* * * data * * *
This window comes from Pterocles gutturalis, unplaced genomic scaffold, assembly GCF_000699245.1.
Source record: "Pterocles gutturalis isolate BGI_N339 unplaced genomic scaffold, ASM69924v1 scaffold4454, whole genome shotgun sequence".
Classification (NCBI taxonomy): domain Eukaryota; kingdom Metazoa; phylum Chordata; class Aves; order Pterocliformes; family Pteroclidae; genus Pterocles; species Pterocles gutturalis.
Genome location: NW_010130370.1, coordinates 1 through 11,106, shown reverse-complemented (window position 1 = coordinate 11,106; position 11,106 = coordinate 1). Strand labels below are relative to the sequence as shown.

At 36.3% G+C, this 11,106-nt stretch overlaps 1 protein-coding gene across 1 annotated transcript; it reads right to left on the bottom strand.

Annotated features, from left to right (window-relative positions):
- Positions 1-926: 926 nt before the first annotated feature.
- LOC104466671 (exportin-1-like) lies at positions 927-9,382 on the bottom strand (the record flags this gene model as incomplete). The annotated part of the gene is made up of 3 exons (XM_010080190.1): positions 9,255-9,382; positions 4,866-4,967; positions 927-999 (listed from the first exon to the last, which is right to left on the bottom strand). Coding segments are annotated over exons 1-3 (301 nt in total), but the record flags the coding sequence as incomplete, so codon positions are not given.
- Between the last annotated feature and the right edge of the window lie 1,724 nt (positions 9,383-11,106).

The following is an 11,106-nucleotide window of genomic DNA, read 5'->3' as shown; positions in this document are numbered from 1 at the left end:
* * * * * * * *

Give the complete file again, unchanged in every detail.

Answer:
This window comes from Pterocles gutturalis, unplaced genomic scaffold, assembly GCF_000699245.1.
Source record: "Pterocles gutturalis isolate BGI_N339 unplaced genomic scaffold, ASM69924v1 scaffold4454, whole genome shotgun sequence".
Classification (NCBI taxonomy): domain Eukaryota; kingdom Metazoa; phylum Chordata; class Aves; order Pterocliformes; family Pteroclidae; genus Pterocles; species Pterocles gutturalis.
Genome location: NW_010130370.1, coordinates 1 through 11,106, shown reverse-complemented (window position 1 = coordinate 11,106; position 11,106 = coordinate 1). Strand labels below are relative to the sequence as shown.

At 36.3% G+C, this 11,106-nt stretch overlaps 1 protein-coding gene across 1 annotated transcript; it reads right to left on the bottom strand.

Annotated features, from left to right (window-relative positions):
- Positions 1-926: 926 nt before the first annotated feature.
- LOC104466671 (exportin-1-like) lies at positions 927-9,382 on the bottom strand (the record flags this gene model as incomplete). The annotated part of the gene is made up of 3 exons (XM_010080190.1): positions 9,255-9,382; positions 4,866-4,967; positions 927-999 (listed from the first exon to the last, which is right to left on the bottom strand). Coding segments are annotated over exons 1-3 (301 nt in total), but the record flags the coding sequence as incomplete, so codon positions are not given.
- Between the last annotated feature and the right edge of the window lie 1,724 nt (positions 9,383-11,106).

The following is an 11,106-nucleotide window of genomic DNA, read 5'->3' as shown; positions in this document are numbered from 1 at the left end: